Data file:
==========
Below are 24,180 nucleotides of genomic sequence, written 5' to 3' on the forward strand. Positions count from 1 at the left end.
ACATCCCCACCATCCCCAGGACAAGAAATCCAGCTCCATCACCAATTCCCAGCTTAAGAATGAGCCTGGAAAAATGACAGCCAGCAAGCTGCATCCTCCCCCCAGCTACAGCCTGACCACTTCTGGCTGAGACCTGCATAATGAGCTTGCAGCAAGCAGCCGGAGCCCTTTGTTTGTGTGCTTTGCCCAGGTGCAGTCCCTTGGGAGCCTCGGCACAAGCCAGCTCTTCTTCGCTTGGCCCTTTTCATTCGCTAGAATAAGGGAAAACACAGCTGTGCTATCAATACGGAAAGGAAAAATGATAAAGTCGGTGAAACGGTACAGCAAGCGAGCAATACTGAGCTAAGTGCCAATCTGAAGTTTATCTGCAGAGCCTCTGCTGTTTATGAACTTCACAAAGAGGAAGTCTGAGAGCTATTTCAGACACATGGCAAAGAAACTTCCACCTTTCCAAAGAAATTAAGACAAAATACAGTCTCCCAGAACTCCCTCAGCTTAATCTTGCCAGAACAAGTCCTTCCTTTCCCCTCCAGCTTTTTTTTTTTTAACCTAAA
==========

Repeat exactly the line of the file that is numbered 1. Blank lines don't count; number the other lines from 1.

Below are 24,180 nucleotides of genomic sequence, written 5' to 3' on the forward strand. Positions count from 1 at the left end.